Kanawha County Circuit Judge Jennifer Bailey has filed pre-candidacy papers to seek re-election. 

Jennifer Bailey

She has served as a circuit judge since 2002 and was elected to the position three times. 

In 2008, 2013, 2017 and 2022, she served as the chief judge of the Kanawha County Circuit.

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Bailey pre-filed in Division Six, which is the seat Ashley Deem had already indicated she would seek.

Deem currently is deputy clerk of the Court of Appeals.

She told The West Virginia Record that her plan hasn’t changed.

“I assumed Jennifer Bailey would seek yet another term when I filed to run months ago,” Deem told The Record. “Many said she would take her retirement after decades in office, having been appointed by a liberal Democrat governor more than 20 years ago.”

Deem definitely pulled no punches in this (wink, wink, nod, nod) non-partisan contest.

“I am the only Republican running for this … seat,” she said. “Kanawha County will get to choose between a new direction and the ways of yesteryear.”

Ouch. That may be about as tough as a judicial candidate can get and remain in good standing.

Decorum, ladies. Let the race begin.

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Deem had about $40,000 in campaign funds at the end of September. Bailey has not had a financial report due since she filed.


California Congressman Tony Cárdenas has announced his retirement next year.

The lawmaker said he’ll probably use his “energy and experience to maybe do something [different]” that doesn’t entail “traveling to DC to work 32 weeks each year.”

Uh … last time I checked, there were 52 weeks in a year. So this Representative admits he’s not needed in DC for 20 weeks per year?

And they’re paid how much?

Oh I know, he works back home in the district during those “off” weeks.

Silly me.


Meanwhile, Republican Kanawha County Delegate Chris Pritt’s wife, Kelly Christine Pritt, has pre-filed for Family Court Judge.

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Kelly Pritt

Delegate Pritt still has not returned repeated phone calls and messages asking for confirmation that he’s no longer running for Secretary of State, as many friends have reported.

While early reports said Chris Pritt has decided to run for re-election, a source close to him said late last week that he is running for “a different office.”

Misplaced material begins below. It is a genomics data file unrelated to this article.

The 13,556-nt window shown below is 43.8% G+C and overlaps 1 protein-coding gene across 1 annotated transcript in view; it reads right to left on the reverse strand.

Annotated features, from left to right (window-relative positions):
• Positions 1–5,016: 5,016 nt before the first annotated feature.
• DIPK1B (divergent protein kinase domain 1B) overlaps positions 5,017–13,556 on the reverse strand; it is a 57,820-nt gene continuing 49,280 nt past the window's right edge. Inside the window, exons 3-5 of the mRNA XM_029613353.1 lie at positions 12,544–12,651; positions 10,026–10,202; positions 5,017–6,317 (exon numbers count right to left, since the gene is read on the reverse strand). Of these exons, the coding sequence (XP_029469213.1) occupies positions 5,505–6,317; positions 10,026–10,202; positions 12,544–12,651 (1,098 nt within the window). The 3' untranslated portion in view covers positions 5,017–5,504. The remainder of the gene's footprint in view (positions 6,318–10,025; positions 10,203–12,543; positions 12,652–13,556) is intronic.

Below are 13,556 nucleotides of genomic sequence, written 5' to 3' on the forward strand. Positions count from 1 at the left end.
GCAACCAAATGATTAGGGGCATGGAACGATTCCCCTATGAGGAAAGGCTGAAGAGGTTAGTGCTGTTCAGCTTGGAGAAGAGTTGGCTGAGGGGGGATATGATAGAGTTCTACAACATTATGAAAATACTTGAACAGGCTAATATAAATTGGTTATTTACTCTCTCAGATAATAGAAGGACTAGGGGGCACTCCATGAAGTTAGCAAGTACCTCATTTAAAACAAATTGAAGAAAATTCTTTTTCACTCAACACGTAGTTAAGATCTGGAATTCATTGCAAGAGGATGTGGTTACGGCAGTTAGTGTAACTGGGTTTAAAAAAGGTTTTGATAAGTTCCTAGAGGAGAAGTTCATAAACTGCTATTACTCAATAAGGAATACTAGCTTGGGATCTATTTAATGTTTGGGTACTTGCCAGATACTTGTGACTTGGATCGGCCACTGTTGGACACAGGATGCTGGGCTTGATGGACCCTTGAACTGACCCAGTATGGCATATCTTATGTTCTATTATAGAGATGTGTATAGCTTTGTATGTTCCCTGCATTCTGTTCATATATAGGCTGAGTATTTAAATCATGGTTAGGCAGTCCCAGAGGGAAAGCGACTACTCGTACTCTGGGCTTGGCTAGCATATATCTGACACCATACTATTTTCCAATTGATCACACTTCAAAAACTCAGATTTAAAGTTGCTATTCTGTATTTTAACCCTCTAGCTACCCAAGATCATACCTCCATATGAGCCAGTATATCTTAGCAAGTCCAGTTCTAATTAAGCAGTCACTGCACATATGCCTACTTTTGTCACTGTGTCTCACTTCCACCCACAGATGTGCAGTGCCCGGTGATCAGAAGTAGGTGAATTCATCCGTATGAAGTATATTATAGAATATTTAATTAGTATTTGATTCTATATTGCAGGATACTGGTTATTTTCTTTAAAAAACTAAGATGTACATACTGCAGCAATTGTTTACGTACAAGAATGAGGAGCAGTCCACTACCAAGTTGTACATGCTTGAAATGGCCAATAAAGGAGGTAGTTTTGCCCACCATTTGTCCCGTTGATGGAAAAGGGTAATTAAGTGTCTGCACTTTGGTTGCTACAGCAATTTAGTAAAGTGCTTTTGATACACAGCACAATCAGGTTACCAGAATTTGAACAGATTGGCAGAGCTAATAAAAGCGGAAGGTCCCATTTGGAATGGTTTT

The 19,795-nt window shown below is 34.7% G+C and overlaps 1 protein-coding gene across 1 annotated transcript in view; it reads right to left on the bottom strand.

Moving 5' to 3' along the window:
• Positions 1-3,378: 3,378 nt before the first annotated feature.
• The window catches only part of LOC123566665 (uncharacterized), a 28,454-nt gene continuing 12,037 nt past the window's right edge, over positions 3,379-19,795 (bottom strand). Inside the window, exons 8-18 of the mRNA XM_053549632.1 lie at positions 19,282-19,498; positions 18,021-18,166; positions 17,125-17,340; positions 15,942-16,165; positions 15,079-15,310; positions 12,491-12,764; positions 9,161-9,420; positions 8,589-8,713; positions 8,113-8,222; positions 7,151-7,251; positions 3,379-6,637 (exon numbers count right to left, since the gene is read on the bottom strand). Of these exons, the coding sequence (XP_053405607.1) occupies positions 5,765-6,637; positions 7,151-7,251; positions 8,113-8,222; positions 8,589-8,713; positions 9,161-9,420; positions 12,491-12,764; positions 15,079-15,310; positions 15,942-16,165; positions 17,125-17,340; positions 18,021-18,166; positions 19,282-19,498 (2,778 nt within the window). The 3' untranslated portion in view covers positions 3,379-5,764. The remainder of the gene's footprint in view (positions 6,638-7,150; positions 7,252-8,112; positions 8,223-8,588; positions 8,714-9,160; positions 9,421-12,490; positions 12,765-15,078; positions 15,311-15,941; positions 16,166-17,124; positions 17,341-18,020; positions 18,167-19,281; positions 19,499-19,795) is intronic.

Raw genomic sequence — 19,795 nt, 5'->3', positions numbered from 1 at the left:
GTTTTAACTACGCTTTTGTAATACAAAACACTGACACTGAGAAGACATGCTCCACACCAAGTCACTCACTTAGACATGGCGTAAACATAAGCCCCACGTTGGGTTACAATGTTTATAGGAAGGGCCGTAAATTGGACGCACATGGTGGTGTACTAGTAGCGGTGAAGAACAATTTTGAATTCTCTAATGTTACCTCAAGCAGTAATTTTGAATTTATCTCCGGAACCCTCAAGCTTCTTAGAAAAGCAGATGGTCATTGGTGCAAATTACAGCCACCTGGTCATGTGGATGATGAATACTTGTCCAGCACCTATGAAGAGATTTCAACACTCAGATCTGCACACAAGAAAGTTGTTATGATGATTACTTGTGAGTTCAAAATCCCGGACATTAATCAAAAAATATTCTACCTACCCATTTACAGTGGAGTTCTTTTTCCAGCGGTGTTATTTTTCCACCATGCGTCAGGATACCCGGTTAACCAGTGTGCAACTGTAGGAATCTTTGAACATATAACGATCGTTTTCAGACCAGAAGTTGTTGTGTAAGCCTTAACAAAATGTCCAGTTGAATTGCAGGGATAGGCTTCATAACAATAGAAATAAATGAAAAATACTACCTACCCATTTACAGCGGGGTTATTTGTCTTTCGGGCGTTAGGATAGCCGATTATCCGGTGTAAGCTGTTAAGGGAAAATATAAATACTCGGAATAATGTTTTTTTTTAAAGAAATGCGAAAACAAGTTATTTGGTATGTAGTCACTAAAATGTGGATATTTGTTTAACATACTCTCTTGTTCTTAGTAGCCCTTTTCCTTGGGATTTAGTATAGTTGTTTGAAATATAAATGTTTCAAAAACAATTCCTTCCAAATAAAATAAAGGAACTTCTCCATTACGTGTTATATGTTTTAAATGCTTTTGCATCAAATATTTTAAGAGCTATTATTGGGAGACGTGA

Maybe he’ll keep it as a secret from voters until the election’s over.

Incumbent Kanawha Family Court Judge James Wilson Douglas has pre-filed for re-election.


On the subject of Morrisey, he and his wife Denise seem to enjoy making it appear the AG is a longtime supporter and pal of former President Donald Trump.

Yet, Morrisey’s Governor campaign is supported by not one, but two “Never Trump” organizations.

How anyone can pose as a Trump confidante and have the open backing of “Americans for Prosperity” and “Club for Growth” is difficult to imagine.

Thus far, the Attorney General is pulling it off.


Perhaps their camaraderie with Trump is explained by recent polling done by consultant Mark Blankenship. It found that 75% of West Virginia Republicans would not vote for a candidate who opposed the former President.

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In what will likely become a warmup for a future WWE wrestling event, Buffalo Republican Deborah Deweese has filed for the House from Putnam County.

Debbie Deweese

She will be challenging that well-known former Hooters girl, Delegate Kathie Hess-Crouse, in District 19.

Crouse reported about $5,000 in her campaign account as September ended.

Deweese has not had a financial report due yet.

To say these two ladies are bitter enemies is probably not adequate to describe their relationship. 

They are part of the division in state Federation of Republican Women.

Hang on to your hat as we watch this one together.


Kris Warner is inviting everyone to join him on Thursday, December 7th, at 6pm at the WV Culture Center for a Campaign Announcement.

Kris Warner

Warner will likely make it official that he is running for Secretary of State. Those close to Warner say he was moved to run after Doug Skaff changed parties and announced his intentions to seek the SoS seat. Skaff most recently was the Democrat Minority Leader of the House before resigning the position and then changing parties.

Kris Warner has been a leader in the Republican party for more than 20 years and many credit his work as WVGOP Chairman as the turning point for the party. Warner was insistent on recruiting candidates to fill the ballot.

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While it isn’t required in order to attend, Warner’s campaign team has said you may RSVP at www.kriswarnerwv.com.

Also at the announcement event will be a watch party of the MetroNews governor’s debate which will feature Mac Warner, Moore Capito, and Chris Miller. Patrick Morrisey has refused to participate in this debate.

Contact Ron Gregory at 304-533-5185 or ron.gregory@wvstatewide.com

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  • Staff Writer

    From the WV Statewide News Team. Articles depicting “Staff Writer” indicate the content was prepared by several members of the news team.

From the WV Statewide News Team. Articles depicting "Staff Writer" indicate the content was prepared by several members of the news team.